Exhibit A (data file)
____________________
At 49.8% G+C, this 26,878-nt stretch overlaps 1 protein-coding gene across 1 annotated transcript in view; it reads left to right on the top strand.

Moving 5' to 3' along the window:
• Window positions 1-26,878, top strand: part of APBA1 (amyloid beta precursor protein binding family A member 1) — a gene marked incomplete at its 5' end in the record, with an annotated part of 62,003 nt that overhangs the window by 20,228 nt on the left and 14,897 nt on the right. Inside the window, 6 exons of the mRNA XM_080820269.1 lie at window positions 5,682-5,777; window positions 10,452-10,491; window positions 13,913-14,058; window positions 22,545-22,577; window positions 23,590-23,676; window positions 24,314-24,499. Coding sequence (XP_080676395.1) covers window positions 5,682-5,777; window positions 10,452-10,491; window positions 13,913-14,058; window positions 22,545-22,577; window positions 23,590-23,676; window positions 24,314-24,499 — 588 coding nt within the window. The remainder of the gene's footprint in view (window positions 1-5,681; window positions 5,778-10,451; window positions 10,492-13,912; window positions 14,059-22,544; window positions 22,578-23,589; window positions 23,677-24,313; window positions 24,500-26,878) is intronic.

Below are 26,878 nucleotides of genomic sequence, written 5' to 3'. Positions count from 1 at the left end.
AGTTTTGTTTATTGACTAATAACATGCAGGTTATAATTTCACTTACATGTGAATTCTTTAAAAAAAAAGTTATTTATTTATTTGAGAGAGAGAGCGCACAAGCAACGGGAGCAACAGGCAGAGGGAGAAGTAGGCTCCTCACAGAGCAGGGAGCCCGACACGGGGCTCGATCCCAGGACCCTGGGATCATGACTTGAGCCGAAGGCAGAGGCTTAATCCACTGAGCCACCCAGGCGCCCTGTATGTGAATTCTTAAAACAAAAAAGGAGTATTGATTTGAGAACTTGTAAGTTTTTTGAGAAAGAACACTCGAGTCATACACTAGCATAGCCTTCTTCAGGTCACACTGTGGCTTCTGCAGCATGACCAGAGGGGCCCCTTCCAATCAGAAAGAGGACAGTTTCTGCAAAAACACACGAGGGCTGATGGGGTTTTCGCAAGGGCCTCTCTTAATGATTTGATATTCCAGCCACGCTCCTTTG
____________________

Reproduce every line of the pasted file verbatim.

At 49.8% G+C, this 26,878-nt stretch overlaps 1 protein-coding gene across 1 annotated transcript in view; it reads left to right on the top strand.

Moving 5' to 3' along the window:
• Window positions 1-26,878, top strand: part of APBA1 (amyloid beta precursor protein binding family A member 1) — a gene marked incomplete at its 5' end in the record, with an annotated part of 62,003 nt that overhangs the window by 20,228 nt on the left and 14,897 nt on the right. Inside the window, 6 exons of the mRNA XM_080820269.1 lie at window positions 5,682-5,777; window positions 10,452-10,491; window positions 13,913-14,058; window positions 22,545-22,577; window positions 23,590-23,676; window positions 24,314-24,499. Coding sequence (XP_080676395.1) covers window positions 5,682-5,777; window positions 10,452-10,491; window positions 13,913-14,058; window positions 22,545-22,577; window positions 23,590-23,676; window positions 24,314-24,499 — 588 coding nt within the window. The remainder of the gene's footprint in view (window positions 1-5,681; window positions 5,778-10,451; window positions 10,492-13,912; window positions 14,059-22,544; window positions 22,578-23,589; window positions 23,677-24,313; window positions 24,500-26,878) is intronic.

Below are 26,878 nucleotides of genomic sequence, written 5' to 3'. Positions count from 1 at the left end.
AGTTTTGTTTATTGACTAATAACATGCAGGTTATAATTTCACTTACATGTGAATTCTTTAAAAAAAAAGTTATTTATTTATTTGAGAGAGAGAGCGCACAAGCAACGGGAGCAACAGGCAGAGGGAGAAGTAGGCTCCTCACAGAGCAGGGAGCCCGACACGGGGCTCGATCCCAGGACCCTGGGATCATGACTTGAGCCGAAGGCAGAGGCTTAATCCACTGAGCCACCCAGGCGCCCTGTATGTGAATTCTTAAAACAAAAAAGGAGTATTGATTTGAGAACTTGTAAGTTTTTTGAGAAAGAACACTCGAGTCATACACTAGCATAGCCTTCTTCAGGTCACACTGTGGCTTCTGCAGCATGACCAGAGGGGCCCCTTCCAATCAGAAAGAGGACAGTTTCTGCAAAAACACACGAGGGCTGATGGGGTTTTCGCAAGGGCCTCTCTTAATGATTTGATATTCCAGCCACGCTCCTTTG